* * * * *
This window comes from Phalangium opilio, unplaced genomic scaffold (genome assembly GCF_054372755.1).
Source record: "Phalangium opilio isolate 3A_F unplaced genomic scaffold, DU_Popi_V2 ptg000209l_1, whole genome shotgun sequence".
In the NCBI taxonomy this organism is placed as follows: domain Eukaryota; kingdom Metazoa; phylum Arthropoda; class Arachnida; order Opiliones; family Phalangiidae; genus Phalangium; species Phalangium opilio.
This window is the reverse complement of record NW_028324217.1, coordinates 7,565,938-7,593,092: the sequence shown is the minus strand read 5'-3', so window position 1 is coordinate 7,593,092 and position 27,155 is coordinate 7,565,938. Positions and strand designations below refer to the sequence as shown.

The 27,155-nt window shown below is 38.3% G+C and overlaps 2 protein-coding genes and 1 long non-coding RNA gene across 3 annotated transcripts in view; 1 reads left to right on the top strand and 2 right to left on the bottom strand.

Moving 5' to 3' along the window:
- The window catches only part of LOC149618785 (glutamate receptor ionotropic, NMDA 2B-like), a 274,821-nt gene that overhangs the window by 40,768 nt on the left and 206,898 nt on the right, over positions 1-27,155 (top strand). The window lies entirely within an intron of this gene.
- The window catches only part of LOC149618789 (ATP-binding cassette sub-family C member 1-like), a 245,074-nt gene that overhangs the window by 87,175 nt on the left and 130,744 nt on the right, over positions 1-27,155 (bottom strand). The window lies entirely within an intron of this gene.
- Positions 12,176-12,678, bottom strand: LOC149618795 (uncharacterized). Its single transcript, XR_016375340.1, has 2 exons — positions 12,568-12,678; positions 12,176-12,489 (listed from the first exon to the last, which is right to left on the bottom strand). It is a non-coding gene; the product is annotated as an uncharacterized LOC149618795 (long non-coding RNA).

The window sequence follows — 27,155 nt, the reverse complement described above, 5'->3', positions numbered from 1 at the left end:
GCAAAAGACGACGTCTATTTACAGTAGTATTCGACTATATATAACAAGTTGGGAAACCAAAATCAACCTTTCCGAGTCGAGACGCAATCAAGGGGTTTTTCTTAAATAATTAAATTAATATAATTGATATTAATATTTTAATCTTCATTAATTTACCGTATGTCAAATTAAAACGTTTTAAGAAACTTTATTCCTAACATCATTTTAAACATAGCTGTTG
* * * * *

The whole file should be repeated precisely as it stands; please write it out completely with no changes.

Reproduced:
This window comes from Phalangium opilio, unplaced genomic scaffold (genome assembly GCF_054372755.1).
Source record: "Phalangium opilio isolate 3A_F unplaced genomic scaffold, DU_Popi_V2 ptg000209l_1, whole genome shotgun sequence".
In the NCBI taxonomy this organism is placed as follows: domain Eukaryota; kingdom Metazoa; phylum Arthropoda; class Arachnida; order Opiliones; family Phalangiidae; genus Phalangium; species Phalangium opilio.
This window is the reverse complement of record NW_028324217.1, coordinates 7,565,938-7,593,092: the sequence shown is the minus strand read 5'-3', so window position 1 is coordinate 7,593,092 and position 27,155 is coordinate 7,565,938. Positions and strand designations below refer to the sequence as shown.

The 27,155-nt window shown below is 38.3% G+C and overlaps 2 protein-coding genes and 1 long non-coding RNA gene across 3 annotated transcripts in view; 1 reads left to right on the top strand and 2 right to left on the bottom strand.

Moving 5' to 3' along the window:
- The window catches only part of LOC149618785 (glutamate receptor ionotropic, NMDA 2B-like), a 274,821-nt gene that overhangs the window by 40,768 nt on the left and 206,898 nt on the right, over positions 1-27,155 (top strand). The window lies entirely within an intron of this gene.
- The window catches only part of LOC149618789 (ATP-binding cassette sub-family C member 1-like), a 245,074-nt gene that overhangs the window by 87,175 nt on the left and 130,744 nt on the right, over positions 1-27,155 (bottom strand). The window lies entirely within an intron of this gene.
- Positions 12,176-12,678, bottom strand: LOC149618795 (uncharacterized). Its single transcript, XR_016375340.1, has 2 exons — positions 12,568-12,678; positions 12,176-12,489 (listed from the first exon to the last, which is right to left on the bottom strand). It is a non-coding gene; the product is annotated as an uncharacterized LOC149618795 (long non-coding RNA).

The window sequence follows — 27,155 nt, the reverse complement described above, 5'->3', positions numbered from 1 at the left end:
GCAAAAGACGACGTCTATTTACAGTAGTATTCGACTATATATAACAAGTTGGGAAACCAAAATCAACCTTTCCGAGTCGAGACGCAATCAAGGGGTTTTTCTTAAATAATTAAATTAATATAATTGATATTAATATTTTAATCTTCATTAATTTACCGTATGTCAAATTAAAACGTTTTAAGAAACTTTATTCCTAACATCATTTTAAACATAGCTGTTG